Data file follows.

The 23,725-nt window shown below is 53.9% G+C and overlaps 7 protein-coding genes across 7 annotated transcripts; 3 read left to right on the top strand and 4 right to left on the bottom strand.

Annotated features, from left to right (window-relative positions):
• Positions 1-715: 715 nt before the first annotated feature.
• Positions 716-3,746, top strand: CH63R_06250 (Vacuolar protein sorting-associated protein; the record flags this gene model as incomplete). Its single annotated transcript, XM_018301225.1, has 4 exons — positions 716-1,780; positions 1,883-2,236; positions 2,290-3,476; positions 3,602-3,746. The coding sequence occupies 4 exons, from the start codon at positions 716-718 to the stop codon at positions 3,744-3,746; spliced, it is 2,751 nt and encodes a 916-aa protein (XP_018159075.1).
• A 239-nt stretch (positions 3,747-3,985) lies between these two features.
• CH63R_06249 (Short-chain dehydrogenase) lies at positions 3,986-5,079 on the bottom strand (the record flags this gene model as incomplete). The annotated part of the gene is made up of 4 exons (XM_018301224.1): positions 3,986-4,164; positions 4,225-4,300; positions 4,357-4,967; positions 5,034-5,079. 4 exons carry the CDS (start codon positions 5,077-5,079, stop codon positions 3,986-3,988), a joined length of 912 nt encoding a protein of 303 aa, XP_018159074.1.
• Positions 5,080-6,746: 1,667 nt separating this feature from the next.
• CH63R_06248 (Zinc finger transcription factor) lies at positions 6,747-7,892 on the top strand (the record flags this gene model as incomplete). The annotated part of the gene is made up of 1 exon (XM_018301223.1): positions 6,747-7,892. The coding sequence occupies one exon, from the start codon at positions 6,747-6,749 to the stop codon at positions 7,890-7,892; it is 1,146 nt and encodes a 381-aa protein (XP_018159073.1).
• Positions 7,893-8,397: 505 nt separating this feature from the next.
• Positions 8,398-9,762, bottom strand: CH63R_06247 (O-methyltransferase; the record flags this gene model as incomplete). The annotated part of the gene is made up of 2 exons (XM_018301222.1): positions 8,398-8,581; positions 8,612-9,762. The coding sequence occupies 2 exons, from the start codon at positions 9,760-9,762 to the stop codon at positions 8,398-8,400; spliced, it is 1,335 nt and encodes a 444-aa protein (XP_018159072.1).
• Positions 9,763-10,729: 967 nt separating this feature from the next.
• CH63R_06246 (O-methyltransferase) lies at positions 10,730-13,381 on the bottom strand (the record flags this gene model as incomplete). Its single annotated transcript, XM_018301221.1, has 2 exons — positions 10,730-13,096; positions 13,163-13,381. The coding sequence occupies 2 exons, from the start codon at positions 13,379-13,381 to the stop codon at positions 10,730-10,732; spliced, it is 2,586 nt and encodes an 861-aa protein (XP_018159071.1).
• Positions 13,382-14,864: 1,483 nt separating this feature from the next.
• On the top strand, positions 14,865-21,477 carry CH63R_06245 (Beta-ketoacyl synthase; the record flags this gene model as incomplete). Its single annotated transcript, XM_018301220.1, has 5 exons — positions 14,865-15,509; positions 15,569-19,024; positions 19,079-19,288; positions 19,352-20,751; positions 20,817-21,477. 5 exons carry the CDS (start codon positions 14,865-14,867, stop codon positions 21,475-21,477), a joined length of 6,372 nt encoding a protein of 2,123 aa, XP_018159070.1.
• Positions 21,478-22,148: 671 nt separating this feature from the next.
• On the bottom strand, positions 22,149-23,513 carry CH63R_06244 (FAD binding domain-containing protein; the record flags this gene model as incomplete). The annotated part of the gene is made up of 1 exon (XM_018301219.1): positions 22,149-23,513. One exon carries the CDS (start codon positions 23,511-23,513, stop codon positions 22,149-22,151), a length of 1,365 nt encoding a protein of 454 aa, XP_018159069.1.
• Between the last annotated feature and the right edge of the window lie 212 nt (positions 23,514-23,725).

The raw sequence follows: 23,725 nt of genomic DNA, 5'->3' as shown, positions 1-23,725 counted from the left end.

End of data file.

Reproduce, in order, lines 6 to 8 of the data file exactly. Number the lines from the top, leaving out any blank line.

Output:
• CH63R_06249 (Short-chain dehydrogenase) lies at positions 3,986-5,079 on the bottom strand (the record flags this gene model as incomplete). The annotated part of the gene is made up of 4 exons (XM_018301224.1): positions 3,986-4,164; positions 4,225-4,300; positions 4,357-4,967; positions 5,034-5,079. 4 exons carry the CDS (start codon positions 5,077-5,079, stop codon positions 3,986-3,988), a joined length of 912 nt encoding a protein of 303 aa, XP_018159074.1.
• Positions 5,080-6,746: 1,667 nt separating this feature from the next.
• CH63R_06248 (Zinc finger transcription factor) lies at positions 6,747-7,892 on the top strand (the record flags this gene model as incomplete). The annotated part of the gene is made up of 1 exon (XM_018301223.1): positions 6,747-7,892. The coding sequence occupies one exon, from the start codon at positions 6,747-6,749 to the stop codon at positions 7,890-7,892; it is 1,146 nt and encodes a 381-aa protein (XP_018159073.1).